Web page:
“Hypothesis: Key to occupational happiness is to first figure our what you’re passionate about and then find a job that matches this passion. The basic tenet behind this book is that the passion hypothesis, although widely believed, is both wrong and potentially dangerous.”
Who is this book for?
It’s for those looking for an answer to questions like:
- Will following my passion lead me to my dream career?
- This job is not the right fit for me; I must find my true calling.
- Entrepreneurship is the right way to go, I know my mission and my passion but how viable is that?
- I know I don’t like what I do now, but what is it that I really want to do?
Well then, this book is pretty much for most of us out there. At some point in our career we have pondered over such questions – is this the career that I want to pursue for the rest of my life, or is there a better one which ties in closely to my passions?
In his contrarian new book SO GOOD THEY CAN’T IGNORE YOU, Georgetown University professor Cal Newport reveals that loving what we do is a wise goal, but following your passions isn’t the way to get there.
Cal Newport suggests a solution – hone up your skills first. “Feeling passionate about your work is a fantastic goal. Following your passion, however, is not a good way to accomplish it. Passion is cultivated, not discovered.” Says Newport.
Skills trump passion in the quest for work you love.
The core idea of this book is simple: To construct work you love, you must build career capital by mastering rare and valuable skills, and then cash in this capital for the type of traits that define compelling careers.
His roadmap for getting you there consists of four easy rules:
- Don’t Follow Your Passion
- Be So Good They Can’t Ignore You (The Importance of Skill)
- Turn Down a Promotion (The Importance of Control)
- Think Small, Act Big (The Importance of Mission)
The rules and laws discussed in the book are not theories or woven out of pure imagination rather they are supported well with various practical , real world examples which successfully convince us that it is through ‘dedication to deliberate practice’ that you achieve career success. Through the inspiring examples you’ll get to know the likes of Alex Berger, Mike Jackson, Lulu Young, Pardis Sabeti and many others for whom honing on their career capital has led to a successful and fulfilling career.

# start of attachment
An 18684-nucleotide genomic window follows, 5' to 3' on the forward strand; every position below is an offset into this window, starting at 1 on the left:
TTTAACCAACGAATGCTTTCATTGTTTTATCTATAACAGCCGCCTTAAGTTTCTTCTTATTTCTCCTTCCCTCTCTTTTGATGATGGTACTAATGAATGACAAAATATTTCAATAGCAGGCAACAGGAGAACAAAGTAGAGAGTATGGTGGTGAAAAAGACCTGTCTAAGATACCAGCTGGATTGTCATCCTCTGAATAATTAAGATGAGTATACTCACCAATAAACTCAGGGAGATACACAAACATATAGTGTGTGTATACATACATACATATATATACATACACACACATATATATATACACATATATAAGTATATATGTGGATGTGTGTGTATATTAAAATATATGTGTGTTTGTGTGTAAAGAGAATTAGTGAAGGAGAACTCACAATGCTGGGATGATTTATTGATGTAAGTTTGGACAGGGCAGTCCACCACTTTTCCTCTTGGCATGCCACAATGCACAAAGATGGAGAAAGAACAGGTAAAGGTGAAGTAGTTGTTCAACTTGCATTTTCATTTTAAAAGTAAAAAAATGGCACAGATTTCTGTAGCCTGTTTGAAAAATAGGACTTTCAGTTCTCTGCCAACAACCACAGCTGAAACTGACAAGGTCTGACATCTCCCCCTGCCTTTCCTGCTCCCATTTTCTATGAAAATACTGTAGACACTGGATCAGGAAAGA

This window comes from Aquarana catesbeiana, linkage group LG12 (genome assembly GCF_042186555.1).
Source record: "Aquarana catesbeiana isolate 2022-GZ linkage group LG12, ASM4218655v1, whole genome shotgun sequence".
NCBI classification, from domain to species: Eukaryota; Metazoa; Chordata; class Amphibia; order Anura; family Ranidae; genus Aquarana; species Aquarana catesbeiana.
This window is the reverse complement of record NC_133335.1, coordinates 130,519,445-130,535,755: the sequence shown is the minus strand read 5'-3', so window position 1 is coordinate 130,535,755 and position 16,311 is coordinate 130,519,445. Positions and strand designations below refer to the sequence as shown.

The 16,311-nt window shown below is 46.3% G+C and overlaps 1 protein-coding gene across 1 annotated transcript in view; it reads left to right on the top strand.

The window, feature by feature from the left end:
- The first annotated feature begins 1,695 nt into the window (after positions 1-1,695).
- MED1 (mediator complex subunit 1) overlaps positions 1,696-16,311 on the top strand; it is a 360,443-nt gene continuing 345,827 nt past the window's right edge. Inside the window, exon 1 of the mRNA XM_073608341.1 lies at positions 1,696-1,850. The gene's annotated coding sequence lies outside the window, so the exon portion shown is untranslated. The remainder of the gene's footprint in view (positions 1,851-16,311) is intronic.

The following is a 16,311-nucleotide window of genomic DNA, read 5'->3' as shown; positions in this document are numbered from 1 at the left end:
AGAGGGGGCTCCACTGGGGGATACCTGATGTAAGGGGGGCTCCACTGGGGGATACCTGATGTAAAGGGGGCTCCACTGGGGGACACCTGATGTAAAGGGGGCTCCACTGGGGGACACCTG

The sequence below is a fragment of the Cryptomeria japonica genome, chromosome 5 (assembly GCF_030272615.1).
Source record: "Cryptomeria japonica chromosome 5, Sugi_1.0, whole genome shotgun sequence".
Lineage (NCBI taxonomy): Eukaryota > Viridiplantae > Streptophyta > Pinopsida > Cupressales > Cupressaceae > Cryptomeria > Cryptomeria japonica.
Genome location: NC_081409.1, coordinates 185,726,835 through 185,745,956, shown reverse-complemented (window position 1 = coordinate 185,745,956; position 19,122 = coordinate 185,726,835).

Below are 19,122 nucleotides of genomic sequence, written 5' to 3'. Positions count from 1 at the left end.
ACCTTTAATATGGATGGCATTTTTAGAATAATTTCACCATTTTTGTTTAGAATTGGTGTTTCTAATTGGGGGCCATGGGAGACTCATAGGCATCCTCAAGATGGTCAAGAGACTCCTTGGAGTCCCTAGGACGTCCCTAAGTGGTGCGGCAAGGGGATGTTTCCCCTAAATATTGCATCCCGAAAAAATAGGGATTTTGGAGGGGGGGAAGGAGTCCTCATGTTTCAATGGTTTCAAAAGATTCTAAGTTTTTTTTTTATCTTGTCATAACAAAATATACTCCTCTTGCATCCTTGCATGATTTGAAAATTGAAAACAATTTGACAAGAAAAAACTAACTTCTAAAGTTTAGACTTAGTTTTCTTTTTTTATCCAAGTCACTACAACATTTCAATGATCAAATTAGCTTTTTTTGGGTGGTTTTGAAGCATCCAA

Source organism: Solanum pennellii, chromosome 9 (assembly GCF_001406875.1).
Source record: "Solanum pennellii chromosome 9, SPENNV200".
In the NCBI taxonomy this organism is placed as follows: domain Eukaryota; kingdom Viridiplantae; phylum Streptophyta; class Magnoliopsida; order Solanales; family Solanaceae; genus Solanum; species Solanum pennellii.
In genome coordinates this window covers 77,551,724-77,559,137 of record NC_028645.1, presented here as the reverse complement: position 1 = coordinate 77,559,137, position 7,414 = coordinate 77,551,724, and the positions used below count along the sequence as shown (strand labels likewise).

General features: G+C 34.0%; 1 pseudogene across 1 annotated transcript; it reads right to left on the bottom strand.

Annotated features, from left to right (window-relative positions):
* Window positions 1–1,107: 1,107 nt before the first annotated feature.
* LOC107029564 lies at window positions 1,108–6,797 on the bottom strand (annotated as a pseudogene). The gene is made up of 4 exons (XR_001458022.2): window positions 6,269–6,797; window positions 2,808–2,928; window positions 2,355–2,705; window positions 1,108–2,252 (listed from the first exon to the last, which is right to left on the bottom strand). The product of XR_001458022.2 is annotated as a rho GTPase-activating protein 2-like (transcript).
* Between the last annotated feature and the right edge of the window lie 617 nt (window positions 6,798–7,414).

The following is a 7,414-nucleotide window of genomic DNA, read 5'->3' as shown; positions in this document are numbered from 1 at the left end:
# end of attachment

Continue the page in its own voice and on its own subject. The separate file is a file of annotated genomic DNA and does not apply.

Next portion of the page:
A thoroughly engaging read that has the potential to turn a non-believer into a believer. Perhaps passion is not what we need to pursue first, building strong skills might prove to be more valuable than being in pursuit of doing what you are passionate about.
It’s never an easy path when you must retrain for a new skill or plan a career change – Cal emphasizes on the need of a productivity mindset and deliberate practice. I am inspired by what he says here:
“Getting better and better at what I did became what mattered most, and getting better required the strain of deliberate practice. This is a different way of thinking about work, but once you embrace it, the changes to your career trajectory can be profound.”
Don’t miss out on the opportunity to learn and know these rules in the book which offer the path to job satisfaction. It’s a guide which nudges you to get to the reality of the situation, get hands on in building and gaining a competitive advantage rather than be on the dreamy journey in the quest to connect passion with your career choice.
“If you study the career paths of people who love what they do, you’ll notice the following patter: The start by getting good at skills that are rare and valuable. By doing so they build up what I call the “career capital.” Once they have a good stockpile of this capital, they invest it in the type of traits that can generate passion for your work – traits like autonomy, creativity, impact, and a sense of competence. These traits are great. But they’re valuable. If you don’t have something valuable to offer in return you shouldn’t expect them in your work.” Says Newport.
Are you ready to invest in your career capital? Then you must prepare to focus on what value you bring to the world and if possible get so good at it that they can’t ignore you.
Cal Newport is on the faculty at Georgetown University. He writes the popular advice blog Study Hacks and has been quoted in the Wall Street Journal and Washington Post. He lives in Washington, DC.